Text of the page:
distance learning

Distance Learning Discrepancies Coming to Light

NBCUniversal, Inc.

Distance learning varies from district to district, school to school, and teacher to teacher. Some parents say their students are doing well, but others worry it is not enough.

As distance learning develops, it is clear it is uneven and there are a lot of variables that make it that way.

Students and teachers at the School for Entrepreneurship and Technology (SET) in Kearny Mesa were doing distance learning the week after schools closed due to the pandemic. The charter school with fewer than 1,000 student, most of whom have computers and internet access at home, could put in place its distance learning plan quickly.

It is a different story for large school districts, like San Diego and Carlsbad Unified, where computers had to be distributed to thousands of students. San Diego Unified is still in the process of distributing 40,000 laptops.  

Teachers also are being trained in San Diego Unified School District, while doing distance learning with their students. Some teachers are ready to do live instruction, others are learning how to set up an online classroom where students get assignments and feedback.

Add to all that varying times for spring breaks. So, students started distance learning at different times.

“I know they're going through the process to get used to things, but I think they could do more," said Tai Tejeda, whose daughter is in the 6th grade in La Mesa. “She gets package work, and also she gets online and talks to her class twice a week, Tuesdays and Thursdays."

Other parents say their children are doing a lot. 

“They have zoom meetings daily in the classroom and then they have their own homework,” said Tyler Gaurin, whose son is in the 7th grade at a charter school.  “It's pretty organized, and there’s a pretty decent amount of work.”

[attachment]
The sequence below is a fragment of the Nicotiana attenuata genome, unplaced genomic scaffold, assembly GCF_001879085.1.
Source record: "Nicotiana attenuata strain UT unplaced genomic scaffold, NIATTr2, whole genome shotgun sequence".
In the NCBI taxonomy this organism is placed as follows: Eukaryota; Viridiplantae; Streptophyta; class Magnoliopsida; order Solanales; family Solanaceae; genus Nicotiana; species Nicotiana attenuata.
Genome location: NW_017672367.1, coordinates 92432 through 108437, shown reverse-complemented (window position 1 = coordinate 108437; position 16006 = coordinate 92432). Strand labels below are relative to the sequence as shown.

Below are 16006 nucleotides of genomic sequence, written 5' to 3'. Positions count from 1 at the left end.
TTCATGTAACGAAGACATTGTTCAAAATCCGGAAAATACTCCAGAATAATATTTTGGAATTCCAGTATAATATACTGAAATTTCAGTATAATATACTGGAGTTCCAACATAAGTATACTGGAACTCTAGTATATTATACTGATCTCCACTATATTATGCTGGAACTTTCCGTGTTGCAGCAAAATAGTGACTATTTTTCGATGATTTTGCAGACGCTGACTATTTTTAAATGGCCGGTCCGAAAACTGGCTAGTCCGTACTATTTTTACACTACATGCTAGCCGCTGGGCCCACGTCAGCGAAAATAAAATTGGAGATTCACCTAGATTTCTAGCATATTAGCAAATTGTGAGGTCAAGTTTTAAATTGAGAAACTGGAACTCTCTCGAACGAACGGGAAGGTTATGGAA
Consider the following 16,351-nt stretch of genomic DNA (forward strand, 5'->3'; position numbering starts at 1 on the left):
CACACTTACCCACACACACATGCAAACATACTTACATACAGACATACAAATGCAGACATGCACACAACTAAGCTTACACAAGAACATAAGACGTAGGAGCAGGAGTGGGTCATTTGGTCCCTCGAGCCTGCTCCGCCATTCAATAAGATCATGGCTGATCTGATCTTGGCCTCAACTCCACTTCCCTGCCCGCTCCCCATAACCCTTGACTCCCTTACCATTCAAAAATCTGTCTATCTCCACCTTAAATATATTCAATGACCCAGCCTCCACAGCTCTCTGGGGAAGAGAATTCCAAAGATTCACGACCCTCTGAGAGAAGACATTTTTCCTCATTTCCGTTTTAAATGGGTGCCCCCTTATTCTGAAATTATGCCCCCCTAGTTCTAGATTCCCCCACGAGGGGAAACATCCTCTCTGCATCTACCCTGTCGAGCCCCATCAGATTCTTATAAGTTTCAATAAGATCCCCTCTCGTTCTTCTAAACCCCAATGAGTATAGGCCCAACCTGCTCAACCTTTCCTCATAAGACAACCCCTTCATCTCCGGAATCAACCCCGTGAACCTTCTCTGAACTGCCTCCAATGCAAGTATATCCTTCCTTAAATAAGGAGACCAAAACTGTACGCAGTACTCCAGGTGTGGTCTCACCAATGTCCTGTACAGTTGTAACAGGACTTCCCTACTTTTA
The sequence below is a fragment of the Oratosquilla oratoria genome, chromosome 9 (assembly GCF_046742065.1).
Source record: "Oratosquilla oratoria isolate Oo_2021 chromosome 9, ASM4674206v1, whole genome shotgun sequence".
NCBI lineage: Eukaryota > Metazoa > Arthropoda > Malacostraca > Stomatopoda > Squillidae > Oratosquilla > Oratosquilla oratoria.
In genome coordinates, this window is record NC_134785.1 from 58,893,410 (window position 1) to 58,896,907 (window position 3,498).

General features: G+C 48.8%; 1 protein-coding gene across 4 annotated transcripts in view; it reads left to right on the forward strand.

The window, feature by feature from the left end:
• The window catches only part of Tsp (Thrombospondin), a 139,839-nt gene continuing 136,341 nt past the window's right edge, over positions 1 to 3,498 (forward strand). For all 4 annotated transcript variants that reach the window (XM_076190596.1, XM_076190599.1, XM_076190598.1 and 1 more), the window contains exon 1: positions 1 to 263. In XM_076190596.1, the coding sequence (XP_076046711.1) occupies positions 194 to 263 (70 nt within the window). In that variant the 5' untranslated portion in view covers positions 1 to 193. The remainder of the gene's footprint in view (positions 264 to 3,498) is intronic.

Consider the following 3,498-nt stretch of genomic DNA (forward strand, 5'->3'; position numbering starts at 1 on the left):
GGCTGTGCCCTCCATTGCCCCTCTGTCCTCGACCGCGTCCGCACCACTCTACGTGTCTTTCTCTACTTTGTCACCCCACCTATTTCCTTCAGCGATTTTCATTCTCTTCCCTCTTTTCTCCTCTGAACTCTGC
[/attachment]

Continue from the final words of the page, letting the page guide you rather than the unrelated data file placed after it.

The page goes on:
One San Diego County school district completely changed the way to provide distance learning to middle school students -- NBC 7's education reporter Rory Devine talked to a teacher for more on the story.

Another variable when it comes to distance learning is “professional discretion.”  Different districts have different requirements for their teachers and students. San Diego Unified, for example, does not require teachers to submit lesson plans and teachers are required to work four hours a day --- on a flexible schedule. The Sweetwater Union School District is requiring teachers to submit lesson plans on Mondays, and work specific hours during the rest of the week. Poway Unified is more structured. In the Chula Vista Elementary School District, teachers do not have to submit lesson plans, evidence, or documentation. On its website, the district writes, “At this time, the social and emotional health of our families is paramount. A key word during this extended school closure period is flexibility."

“All I can say is schools are managing the best they can with the technology they have,“ said Gaurin. “I think everyone is just trying to get through this whole thing.”    

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